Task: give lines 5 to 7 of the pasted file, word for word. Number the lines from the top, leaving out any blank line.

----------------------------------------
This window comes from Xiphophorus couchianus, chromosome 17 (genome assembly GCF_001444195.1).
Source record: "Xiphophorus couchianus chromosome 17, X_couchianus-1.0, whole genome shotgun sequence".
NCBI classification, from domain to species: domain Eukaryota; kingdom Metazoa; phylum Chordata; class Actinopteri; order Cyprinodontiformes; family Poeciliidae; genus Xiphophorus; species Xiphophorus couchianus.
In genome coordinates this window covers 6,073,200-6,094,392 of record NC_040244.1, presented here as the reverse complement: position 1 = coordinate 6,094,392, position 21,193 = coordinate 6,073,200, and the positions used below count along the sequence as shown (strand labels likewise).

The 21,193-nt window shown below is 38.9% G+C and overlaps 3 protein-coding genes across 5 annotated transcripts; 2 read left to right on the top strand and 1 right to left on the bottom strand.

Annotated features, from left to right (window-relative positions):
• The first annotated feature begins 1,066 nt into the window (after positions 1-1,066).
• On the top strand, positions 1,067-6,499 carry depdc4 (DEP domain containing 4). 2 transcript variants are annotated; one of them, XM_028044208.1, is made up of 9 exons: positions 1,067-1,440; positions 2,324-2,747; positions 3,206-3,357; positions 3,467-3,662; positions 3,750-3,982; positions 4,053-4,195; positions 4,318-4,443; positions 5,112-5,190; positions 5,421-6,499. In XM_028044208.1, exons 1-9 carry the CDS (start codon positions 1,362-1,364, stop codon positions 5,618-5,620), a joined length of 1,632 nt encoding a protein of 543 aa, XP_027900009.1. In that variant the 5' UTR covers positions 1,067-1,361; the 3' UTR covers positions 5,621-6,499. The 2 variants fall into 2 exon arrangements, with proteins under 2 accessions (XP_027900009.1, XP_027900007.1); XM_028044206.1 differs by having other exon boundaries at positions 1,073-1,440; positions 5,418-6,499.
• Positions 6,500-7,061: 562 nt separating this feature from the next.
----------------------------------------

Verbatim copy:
The 21,193-nt window shown below is 38.9% G+C and overlaps 3 protein-coding genes across 5 annotated transcripts; 2 read left to right on the top strand and 1 right to left on the bottom strand.

Annotated features, from left to right (window-relative positions):
• The first annotated feature begins 1,066 nt into the window (after positions 1-1,066).